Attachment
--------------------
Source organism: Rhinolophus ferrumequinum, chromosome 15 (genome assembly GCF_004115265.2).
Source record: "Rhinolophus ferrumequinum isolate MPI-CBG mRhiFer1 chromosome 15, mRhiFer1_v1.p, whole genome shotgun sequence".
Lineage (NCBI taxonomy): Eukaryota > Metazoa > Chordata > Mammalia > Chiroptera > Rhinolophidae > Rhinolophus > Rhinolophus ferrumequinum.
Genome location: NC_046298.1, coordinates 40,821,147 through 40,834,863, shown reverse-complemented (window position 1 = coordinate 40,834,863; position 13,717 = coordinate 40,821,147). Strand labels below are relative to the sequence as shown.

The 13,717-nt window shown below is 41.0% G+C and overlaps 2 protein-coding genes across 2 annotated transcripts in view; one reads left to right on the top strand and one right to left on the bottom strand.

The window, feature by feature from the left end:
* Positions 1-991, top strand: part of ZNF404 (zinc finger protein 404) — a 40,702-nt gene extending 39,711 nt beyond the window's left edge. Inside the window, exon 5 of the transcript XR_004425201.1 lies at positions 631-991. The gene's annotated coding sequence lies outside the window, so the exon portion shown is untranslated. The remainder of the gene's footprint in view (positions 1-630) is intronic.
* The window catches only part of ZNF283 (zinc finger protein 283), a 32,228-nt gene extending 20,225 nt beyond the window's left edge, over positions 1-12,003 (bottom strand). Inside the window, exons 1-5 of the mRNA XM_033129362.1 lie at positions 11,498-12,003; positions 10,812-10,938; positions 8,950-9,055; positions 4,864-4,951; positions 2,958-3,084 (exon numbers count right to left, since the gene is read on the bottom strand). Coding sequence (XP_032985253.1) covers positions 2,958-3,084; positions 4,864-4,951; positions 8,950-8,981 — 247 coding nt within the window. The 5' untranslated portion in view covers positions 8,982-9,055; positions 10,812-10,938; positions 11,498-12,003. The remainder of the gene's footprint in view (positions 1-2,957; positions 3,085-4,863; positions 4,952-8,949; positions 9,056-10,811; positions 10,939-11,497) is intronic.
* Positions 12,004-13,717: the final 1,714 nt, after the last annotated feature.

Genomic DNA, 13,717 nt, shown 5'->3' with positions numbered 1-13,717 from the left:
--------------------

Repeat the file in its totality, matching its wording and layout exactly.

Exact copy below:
Source organism: Rhinolophus ferrumequinum, chromosome 15 (genome assembly GCF_004115265.2).
Source record: "Rhinolophus ferrumequinum isolate MPI-CBG mRhiFer1 chromosome 15, mRhiFer1_v1.p, whole genome shotgun sequence".
Lineage (NCBI taxonomy): Eukaryota > Metazoa > Chordata > Mammalia > Chiroptera > Rhinolophidae > Rhinolophus > Rhinolophus ferrumequinum.
Genome location: NC_046298.1, coordinates 40,821,147 through 40,834,863, shown reverse-complemented (window position 1 = coordinate 40,834,863; position 13,717 = coordinate 40,821,147). Strand labels below are relative to the sequence as shown.

The 13,717-nt window shown below is 41.0% G+C and overlaps 2 protein-coding genes across 2 annotated transcripts in view; one reads left to right on the top strand and one right to left on the bottom strand.

The window, feature by feature from the left end:
* Positions 1-991, top strand: part of ZNF404 (zinc finger protein 404) — a 40,702-nt gene extending 39,711 nt beyond the window's left edge. Inside the window, exon 5 of the transcript XR_004425201.1 lies at positions 631-991. The gene's annotated coding sequence lies outside the window, so the exon portion shown is untranslated. The remainder of the gene's footprint in view (positions 1-630) is intronic.
* The window catches only part of ZNF283 (zinc finger protein 283), a 32,228-nt gene extending 20,225 nt beyond the window's left edge, over positions 1-12,003 (bottom strand). Inside the window, exons 1-5 of the mRNA XM_033129362.1 lie at positions 11,498-12,003; positions 10,812-10,938; positions 8,950-9,055; positions 4,864-4,951; positions 2,958-3,084 (exon numbers count right to left, since the gene is read on the bottom strand). Coding sequence (XP_032985253.1) covers positions 2,958-3,084; positions 4,864-4,951; positions 8,950-8,981 — 247 coding nt within the window. The 5' untranslated portion in view covers positions 8,982-9,055; positions 10,812-10,938; positions 11,498-12,003. The remainder of the gene's footprint in view (positions 1-2,957; positions 3,085-4,863; positions 4,952-8,949; positions 9,056-10,811; positions 10,939-11,497) is intronic.
* Positions 12,004-13,717: the final 1,714 nt, after the last annotated feature.

Genomic DNA, 13,717 nt, shown 5'->3' with positions numbered 1-13,717 from the left: